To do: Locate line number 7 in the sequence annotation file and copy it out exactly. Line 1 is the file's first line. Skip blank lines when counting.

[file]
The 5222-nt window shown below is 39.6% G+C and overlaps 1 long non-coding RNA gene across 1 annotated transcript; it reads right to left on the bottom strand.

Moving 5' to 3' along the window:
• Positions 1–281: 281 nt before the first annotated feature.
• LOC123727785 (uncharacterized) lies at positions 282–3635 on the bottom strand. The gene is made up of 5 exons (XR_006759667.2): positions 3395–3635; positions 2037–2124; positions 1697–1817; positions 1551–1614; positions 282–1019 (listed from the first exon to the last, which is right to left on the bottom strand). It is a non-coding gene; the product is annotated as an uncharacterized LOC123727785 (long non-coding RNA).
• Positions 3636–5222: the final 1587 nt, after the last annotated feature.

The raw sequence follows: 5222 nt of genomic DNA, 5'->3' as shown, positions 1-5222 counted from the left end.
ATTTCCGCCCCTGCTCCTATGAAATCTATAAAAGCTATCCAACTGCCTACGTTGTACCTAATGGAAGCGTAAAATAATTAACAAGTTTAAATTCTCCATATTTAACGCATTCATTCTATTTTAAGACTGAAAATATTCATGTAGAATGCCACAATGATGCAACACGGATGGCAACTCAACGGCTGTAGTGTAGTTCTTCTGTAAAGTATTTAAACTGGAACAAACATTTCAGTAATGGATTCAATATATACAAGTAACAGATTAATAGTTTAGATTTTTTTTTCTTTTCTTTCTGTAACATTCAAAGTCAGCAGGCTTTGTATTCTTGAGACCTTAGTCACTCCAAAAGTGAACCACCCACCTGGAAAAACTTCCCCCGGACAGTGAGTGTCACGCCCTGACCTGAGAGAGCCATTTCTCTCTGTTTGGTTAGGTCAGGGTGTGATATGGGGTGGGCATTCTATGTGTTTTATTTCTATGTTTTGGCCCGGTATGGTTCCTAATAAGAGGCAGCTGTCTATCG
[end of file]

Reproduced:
ATTTCCGCCCCTGCTCCTATGAAATCTATAAAAGCTATCCAACTGCCTACGTTGTACCTAATGGAAGCGTAAAATAATTAACAAGTTTAAATTCTCCATATTTAACGCATTCATTCTATTTTAAGACTGAAAATATTCATGTAGAATGCCACAATGATGCAACACGGATGGCAACTCAACGGCTGTAGTGTAGTTCTTCTGTAAAGTATTTAAACTGGAACAAACATTTCAGTAATGGATTCAATATATACAAGTAACAGATTAATAGTTTAGATTTTTTTTTCTTTTCTTTCTGTAACATTCAAAGTCAGCAGGCTTTGTATTCTTGAGACCTTAGTCACTCCAAAAGTGAACCACCCACCTGGAAAAACTTCCCCCGGACAGTGAGTGTCACGCCCTGACCTGAGAGAGCCATTTCTCTCTGTTTGGTTAGGTCAGGGTGTGATATGGGGTGGGCATTCTATGTGTTTTATTTCTATGTTTTGGCCCGGTATGGTTCCTAATAAGAGGCAGCTGTCTATCG